token profiles for these purposes.  It MUST declare all supported
   token profiles for PAT and AAT issuance in its configuration data.
   The authorization server MAY support the use of any OAuth grant type
   for PAT and AAT issuance, but MUST support the authorization_code
   grant type, and SHOULD support the SAML bearer token grant type
   [OAuth-SAML] (urn:ietf:params:oauth:grant-type:saml2-bearer) if it
   anticipates working with entities that are operating in environments
   where the use of SAML is prevalent.  It MUST declare its supported
   grant types for PAT and AAT issuance in its configuration data.

   A PAT binds a resource owner, a resource server the owner uses for
   resource management, and an authorization server the owner uses for
   protection of resources at this resource server.  It is not specific
   to any client or requesting party.  The issuance of a PAT represents
   the approval of the resource owner for this resource server to trust
   this authorization server for protecting its resources belonging to
   this resource owner.

   An AAT binds a requesting party, a client being used by that party,
   and an authorization server that protects resources this client is
   seeking access to on this requesting party's behalf.  It is not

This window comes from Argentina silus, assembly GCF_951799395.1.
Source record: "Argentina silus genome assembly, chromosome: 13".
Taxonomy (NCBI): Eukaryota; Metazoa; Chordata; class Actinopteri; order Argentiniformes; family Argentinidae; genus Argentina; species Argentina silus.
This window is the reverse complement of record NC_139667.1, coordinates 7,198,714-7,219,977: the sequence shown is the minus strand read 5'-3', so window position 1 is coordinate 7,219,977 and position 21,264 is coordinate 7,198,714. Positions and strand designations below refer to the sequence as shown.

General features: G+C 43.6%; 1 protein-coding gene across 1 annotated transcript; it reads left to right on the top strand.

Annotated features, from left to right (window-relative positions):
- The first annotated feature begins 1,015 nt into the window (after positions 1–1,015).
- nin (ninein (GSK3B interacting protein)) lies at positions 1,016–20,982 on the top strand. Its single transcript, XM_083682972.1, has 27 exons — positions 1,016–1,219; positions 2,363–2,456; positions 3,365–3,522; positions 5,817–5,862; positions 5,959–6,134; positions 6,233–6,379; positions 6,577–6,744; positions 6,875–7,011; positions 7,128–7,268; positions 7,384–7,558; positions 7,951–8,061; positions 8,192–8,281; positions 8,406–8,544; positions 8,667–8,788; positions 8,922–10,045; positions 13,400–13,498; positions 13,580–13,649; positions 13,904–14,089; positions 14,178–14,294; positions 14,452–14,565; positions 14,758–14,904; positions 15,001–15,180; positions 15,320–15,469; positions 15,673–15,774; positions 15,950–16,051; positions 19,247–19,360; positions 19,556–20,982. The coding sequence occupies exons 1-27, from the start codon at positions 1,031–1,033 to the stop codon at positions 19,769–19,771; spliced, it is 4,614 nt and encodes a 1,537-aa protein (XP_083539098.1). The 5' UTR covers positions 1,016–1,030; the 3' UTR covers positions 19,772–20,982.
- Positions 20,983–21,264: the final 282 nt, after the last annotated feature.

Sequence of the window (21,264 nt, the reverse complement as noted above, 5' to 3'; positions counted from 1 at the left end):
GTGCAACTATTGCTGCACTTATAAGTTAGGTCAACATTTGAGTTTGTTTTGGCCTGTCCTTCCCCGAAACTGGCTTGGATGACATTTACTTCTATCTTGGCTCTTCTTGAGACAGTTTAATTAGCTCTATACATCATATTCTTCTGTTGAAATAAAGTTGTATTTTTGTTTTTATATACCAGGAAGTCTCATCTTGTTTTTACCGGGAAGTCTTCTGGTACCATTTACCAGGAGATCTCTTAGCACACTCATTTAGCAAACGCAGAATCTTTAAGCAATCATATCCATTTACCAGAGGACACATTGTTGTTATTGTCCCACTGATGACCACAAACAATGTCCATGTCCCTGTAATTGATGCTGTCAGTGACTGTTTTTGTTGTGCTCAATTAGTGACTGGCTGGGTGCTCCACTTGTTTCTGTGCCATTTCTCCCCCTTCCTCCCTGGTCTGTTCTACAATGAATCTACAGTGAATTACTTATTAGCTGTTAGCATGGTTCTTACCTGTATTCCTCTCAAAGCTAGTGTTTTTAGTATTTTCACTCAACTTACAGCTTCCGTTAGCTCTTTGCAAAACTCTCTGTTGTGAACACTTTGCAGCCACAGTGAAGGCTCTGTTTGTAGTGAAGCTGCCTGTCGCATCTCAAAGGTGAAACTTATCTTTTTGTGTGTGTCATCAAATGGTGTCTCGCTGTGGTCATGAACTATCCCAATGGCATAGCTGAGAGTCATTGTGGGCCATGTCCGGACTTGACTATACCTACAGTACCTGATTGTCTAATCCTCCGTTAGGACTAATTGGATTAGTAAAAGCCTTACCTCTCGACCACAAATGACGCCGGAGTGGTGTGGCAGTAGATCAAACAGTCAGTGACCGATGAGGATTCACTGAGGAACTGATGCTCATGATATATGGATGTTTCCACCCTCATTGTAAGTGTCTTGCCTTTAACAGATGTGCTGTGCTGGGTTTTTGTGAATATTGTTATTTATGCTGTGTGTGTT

specific to any resource server or resource owner.  The issuance of
   an AAT represents the approval of this requesting party for this
   client to engage with this authorization server to supply claims, ask
   for authorization, and perform any other tasks needed for obtaining
   authorization for access to resources at all resource servers that
   use this authorization server.  The authorization server is able to
   manage future processes of authorization and claims-caching
   efficiently for this client/requesting party pair across all resource
   servers they try to access.  These management processes are outside
   the scope of this specification, however.

1.3.2.  API at the Resource Server

   The resource server presents one or more protected resource endpoints
   to the client; these endpoints are protected by the UMA profile of
   OAuth and require a requesting party token (RPT) with sufficient
   authorization data for access.  This specification defines one RPT